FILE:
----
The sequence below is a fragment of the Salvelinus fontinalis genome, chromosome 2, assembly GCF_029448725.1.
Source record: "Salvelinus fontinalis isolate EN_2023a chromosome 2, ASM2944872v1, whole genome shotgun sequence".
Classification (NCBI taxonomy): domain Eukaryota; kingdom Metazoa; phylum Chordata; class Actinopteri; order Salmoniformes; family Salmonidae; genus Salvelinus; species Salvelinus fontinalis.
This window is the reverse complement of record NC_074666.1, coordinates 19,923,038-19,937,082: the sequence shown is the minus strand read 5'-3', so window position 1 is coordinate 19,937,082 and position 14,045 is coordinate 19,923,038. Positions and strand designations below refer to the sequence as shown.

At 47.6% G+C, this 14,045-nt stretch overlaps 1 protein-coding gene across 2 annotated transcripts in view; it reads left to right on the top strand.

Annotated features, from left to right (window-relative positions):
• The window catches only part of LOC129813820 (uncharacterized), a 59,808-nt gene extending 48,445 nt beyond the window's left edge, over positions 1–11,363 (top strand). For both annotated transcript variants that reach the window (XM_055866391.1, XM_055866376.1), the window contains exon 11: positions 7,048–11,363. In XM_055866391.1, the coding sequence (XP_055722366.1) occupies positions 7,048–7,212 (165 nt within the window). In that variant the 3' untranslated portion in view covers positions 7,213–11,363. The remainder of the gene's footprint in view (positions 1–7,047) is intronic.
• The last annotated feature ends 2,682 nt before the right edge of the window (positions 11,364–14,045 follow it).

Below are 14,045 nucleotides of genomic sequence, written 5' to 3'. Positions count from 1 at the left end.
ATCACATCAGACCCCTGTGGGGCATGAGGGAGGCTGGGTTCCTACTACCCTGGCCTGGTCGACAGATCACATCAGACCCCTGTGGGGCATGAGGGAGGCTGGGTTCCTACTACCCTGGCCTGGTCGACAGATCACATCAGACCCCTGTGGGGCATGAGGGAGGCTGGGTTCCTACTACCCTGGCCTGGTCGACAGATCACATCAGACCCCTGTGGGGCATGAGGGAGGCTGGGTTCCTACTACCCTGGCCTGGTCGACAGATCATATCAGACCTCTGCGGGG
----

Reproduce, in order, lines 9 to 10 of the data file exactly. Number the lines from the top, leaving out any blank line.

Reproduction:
Below are 14,045 nucleotides of genomic sequence, written 5' to 3'. Positions count from 1 at the left end.
ATCACATCAGACCCCTGTGGGGCATGAGGGAGGCTGGGTTCCTACTACCCTGGCCTGGTCGACAGATCACATCAGACCCCTGTGGGGCATGAGGGAGGCTGGGTTCCTACTACCCTGGCCTGGTCGACAGATCACATCAGACCCCTGTGGGGCATGAGGGAGGCTGGGTTCCTACTACCCTGGCCTGGTCGACAGATCACATCAGACCCCTGTGGGGCATGAGGGAGGCTGGGTTCCTACTACCCTGGCCTGGTCGACAGATCATATCAGACCTCTGCGGGG